For users of firearms such as short-barreled rifle or shotguns, silencers or suppressors, and machine guns (Title II firearms), a properly drafted Gun Trust is an effective estate planning technique to own and use Type II firearms. Jason Palmisano discusses the new Gun Trust regulations that will be put into effect in mid-July, where each Trustee of a gun will have to be submit fingerprints, photographs, and a background check, and also notify their local chief law enforcement officer of acquisition of a Type II firearm.
The article begins as follows:
Firearms such as short-barreled rifle or shotguns, silencers or suppressors, and machine guns (i.e., Title II firearms) are regulated by the federal government as to their purchase, transfer and manufacture. Properly drafted Gun Trusts have been an effective estate planning technique to own and use Type II firearms for several reasons, including:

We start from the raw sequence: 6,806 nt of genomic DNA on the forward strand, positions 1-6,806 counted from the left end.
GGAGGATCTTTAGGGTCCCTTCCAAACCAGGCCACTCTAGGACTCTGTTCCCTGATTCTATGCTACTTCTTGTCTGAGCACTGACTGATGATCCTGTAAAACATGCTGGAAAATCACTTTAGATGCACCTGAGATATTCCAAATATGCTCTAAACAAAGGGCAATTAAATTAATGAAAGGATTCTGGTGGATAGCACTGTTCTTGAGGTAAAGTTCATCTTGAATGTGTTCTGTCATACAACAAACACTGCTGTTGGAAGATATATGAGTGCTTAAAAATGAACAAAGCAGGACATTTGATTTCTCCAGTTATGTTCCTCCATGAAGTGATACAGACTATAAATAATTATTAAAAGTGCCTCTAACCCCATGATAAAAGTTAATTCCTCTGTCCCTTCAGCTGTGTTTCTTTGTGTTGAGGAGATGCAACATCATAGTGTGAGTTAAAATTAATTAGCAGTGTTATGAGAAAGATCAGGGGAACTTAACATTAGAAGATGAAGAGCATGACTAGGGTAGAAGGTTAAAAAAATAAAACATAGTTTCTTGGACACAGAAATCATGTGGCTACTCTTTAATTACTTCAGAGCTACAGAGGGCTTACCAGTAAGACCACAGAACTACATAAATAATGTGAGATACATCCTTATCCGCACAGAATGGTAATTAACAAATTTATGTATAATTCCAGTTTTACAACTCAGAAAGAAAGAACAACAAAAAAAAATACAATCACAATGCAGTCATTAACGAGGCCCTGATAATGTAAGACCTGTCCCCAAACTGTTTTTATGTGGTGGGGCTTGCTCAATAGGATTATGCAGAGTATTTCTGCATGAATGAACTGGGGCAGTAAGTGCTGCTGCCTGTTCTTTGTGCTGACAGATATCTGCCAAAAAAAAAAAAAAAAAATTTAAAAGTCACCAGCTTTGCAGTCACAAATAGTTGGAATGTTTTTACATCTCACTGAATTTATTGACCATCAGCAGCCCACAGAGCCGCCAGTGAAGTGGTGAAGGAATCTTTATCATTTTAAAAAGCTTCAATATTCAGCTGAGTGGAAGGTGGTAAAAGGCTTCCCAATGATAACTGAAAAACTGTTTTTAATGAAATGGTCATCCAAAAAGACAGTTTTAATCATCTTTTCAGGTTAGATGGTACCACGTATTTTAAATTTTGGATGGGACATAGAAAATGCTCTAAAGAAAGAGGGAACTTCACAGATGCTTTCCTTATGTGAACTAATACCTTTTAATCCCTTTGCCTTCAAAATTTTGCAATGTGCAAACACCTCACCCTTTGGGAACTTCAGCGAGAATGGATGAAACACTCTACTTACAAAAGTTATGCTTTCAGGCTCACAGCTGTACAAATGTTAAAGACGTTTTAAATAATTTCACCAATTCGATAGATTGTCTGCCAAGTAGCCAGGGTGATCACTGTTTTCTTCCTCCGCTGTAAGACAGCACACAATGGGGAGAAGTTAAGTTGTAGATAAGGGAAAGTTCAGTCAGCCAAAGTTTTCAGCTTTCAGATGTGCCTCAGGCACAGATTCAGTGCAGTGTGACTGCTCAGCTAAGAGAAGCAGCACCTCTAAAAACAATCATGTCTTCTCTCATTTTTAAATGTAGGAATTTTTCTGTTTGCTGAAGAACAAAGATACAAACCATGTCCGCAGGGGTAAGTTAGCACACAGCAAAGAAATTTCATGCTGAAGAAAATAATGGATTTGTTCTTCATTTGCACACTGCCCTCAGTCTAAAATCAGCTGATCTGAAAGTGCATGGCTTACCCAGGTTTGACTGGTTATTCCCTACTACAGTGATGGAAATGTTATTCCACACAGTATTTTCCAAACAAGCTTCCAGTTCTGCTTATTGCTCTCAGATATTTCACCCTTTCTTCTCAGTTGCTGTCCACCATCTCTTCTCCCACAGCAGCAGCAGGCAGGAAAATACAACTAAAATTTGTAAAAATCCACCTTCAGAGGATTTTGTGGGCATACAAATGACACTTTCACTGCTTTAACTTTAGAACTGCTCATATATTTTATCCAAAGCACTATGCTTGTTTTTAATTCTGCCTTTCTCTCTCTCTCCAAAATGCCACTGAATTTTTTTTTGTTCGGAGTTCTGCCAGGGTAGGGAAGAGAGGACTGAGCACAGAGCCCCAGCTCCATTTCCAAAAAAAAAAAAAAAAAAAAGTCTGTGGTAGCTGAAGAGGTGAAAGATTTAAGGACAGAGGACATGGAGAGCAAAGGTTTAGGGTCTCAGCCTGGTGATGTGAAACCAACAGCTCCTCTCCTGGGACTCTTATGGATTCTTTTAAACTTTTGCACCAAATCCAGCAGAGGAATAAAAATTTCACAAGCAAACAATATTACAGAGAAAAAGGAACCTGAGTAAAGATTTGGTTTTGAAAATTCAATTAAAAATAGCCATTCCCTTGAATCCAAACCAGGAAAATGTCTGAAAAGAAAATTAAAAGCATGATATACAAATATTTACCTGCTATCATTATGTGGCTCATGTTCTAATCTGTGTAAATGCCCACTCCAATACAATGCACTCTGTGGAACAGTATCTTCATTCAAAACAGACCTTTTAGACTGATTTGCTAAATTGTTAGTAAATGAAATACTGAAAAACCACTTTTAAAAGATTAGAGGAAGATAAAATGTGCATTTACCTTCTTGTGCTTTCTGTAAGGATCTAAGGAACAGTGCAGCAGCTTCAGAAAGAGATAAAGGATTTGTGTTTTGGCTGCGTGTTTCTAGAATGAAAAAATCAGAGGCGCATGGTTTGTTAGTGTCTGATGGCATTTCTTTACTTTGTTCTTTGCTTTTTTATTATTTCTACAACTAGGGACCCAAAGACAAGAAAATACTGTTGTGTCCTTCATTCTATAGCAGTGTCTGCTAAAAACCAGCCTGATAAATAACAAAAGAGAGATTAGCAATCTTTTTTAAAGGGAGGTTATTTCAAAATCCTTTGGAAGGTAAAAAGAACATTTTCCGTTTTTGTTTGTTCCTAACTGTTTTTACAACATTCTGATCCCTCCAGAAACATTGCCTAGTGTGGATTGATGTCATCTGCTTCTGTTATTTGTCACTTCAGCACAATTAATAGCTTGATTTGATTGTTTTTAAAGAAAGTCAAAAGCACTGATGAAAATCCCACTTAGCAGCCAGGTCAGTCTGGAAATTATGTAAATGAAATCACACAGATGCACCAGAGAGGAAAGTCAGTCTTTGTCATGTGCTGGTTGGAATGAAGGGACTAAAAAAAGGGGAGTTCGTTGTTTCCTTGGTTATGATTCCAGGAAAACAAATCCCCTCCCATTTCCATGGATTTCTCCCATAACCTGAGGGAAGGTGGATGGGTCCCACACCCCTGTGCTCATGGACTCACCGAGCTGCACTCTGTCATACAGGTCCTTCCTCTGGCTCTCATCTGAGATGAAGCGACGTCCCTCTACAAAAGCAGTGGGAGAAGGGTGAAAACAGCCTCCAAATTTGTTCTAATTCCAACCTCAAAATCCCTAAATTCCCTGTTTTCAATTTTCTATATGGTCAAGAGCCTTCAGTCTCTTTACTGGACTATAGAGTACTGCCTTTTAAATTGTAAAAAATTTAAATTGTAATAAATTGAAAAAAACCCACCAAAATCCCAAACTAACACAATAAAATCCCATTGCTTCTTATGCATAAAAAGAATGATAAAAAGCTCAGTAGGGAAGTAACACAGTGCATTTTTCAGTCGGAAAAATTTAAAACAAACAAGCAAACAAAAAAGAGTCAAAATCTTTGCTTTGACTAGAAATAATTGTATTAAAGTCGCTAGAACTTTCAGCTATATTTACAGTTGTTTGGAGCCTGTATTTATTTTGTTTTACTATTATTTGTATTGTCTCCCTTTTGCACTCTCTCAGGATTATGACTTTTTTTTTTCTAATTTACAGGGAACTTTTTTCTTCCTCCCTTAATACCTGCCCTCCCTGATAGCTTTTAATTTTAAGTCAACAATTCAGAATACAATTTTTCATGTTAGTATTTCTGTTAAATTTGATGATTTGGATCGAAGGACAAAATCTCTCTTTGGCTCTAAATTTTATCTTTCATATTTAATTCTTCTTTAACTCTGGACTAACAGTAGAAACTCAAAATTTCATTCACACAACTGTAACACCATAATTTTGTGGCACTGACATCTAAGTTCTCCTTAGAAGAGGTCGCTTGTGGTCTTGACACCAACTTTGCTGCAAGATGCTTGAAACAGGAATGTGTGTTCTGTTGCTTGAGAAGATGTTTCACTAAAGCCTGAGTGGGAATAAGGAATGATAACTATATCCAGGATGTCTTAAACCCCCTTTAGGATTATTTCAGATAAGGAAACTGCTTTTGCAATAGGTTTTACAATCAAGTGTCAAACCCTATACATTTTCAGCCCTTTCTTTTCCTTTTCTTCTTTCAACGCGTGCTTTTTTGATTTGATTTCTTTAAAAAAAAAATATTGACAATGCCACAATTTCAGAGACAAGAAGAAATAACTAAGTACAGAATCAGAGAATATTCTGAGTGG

- Every Trustee of a Gun Trust can legally use and operate a Type II firearm, whereas an individual owner of a Title II firearm is the only individual who can use or possess a Title II firearm;
- A Gun Trust protects other persons with access to the firearm from arrest, prosecution, and conviction for possession (or constructive possession); and
- A Gun Trust provides continuity in ownership of the firearms to beneficiaries of the Trust without having to pay transfer taxes, submit additional paperwork to government agencies, or wait for extended periods of time through the probate process.
Read the full article here: New Gun Trust Laws Take Effect July 13, 2016 by Jason Palmisano
Posted by Pooja Shivaprasad, Associate Editor, Wealth Strategies Journal